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Here's a note from Ellie's doctor, Dr. Vanderver:
Ellie is one of those kids who is a special star. She is bright and vivacious. She has beautiful strawberry blond hair and freckles. She fills my medical charts with her drawings, and at every visit, she teaches me about the latest fashion trends for little girls: pink glittering sneakers, bright neon bracelets, vivid nail polish with decorated flowers, and fluorescent socks (“non-matching of course Dr. Vanderver!”).
Unfortunately, she is special for another reason as well. She has an unsolvable medical mystery. She catches all of our attention with the bright signal in the critical insulation of the nerves in her brain called myelin. Ellie’s myelin is very sick. She is known to most experts in myelin problems across the world because we have not been able to diagnose her or stop the disease that is slowly crippling her.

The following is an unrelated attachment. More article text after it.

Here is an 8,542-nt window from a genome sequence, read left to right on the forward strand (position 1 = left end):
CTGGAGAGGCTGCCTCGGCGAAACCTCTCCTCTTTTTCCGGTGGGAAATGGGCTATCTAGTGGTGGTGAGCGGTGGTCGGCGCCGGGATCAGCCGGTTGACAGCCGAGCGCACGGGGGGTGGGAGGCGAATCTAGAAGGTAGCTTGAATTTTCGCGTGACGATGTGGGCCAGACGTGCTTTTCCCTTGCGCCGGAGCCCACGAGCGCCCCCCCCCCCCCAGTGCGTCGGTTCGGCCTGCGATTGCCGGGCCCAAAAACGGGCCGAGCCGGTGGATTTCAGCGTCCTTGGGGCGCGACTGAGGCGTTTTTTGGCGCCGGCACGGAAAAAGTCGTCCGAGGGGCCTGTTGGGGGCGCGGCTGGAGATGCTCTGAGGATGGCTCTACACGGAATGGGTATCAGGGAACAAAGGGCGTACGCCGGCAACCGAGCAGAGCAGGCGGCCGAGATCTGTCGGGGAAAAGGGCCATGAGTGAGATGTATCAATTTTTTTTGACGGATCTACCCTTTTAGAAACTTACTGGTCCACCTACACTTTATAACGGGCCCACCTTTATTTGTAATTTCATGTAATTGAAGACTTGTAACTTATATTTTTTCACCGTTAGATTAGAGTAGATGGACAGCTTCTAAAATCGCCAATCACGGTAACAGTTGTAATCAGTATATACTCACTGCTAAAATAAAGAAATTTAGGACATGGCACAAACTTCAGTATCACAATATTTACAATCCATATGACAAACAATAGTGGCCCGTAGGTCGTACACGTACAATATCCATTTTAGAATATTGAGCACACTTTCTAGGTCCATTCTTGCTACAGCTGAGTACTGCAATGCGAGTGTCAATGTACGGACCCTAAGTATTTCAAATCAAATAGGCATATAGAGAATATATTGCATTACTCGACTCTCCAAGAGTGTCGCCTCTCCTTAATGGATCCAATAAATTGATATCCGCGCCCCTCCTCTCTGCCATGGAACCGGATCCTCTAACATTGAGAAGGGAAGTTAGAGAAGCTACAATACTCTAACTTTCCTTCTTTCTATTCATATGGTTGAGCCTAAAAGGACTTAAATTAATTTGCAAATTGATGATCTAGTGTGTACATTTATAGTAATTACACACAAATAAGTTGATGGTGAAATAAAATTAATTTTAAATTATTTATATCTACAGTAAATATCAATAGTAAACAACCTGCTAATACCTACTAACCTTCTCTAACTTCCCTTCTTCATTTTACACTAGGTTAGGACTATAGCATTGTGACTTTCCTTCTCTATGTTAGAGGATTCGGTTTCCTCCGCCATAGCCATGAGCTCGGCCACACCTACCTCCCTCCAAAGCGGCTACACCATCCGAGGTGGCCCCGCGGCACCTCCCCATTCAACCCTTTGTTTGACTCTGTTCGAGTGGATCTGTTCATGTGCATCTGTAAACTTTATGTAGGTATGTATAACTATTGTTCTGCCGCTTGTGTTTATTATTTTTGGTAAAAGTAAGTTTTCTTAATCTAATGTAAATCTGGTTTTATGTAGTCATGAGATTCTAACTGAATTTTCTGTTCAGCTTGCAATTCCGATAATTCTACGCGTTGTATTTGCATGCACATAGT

There are days when her speech is difficult to understand and it is hard for her to do one of her favorite things, draw. She has had to endure more medical poking and prodding than most children with life-threatening diagnoses such as cancer. Twice, doctors have removed a piece of her brain to try to provide her worried parents with answers...all to no avail. We still don’t have answers. Not because Ellie is not brave (she is). Not because her parents wouldn’t move heaven and earth to fix this for their little girl (they would and have flown everywhere seeking help). And not because her doctors aren’t trying their best. We don’t have answers simply because there are not yet tests for the problems Ellie has.
The best guess for what is making Ellie sick is that her immune system has made a mistake, and has decided to attack her myelin and brain. But there is no science, and no test, to know which cells in the immune system, or which antibodies, are doing this. No test means no name for her disease. No name means no treatment. And no treatment means at each visit, I watch Ellie continue to be sick, worrying that the next time I see her, she won’t be able to tell me what is “in” for other little girls, and that I won’t have her drawings to hang in my office.
We need to help science catch up with Ellie, and catch this little star before she falls.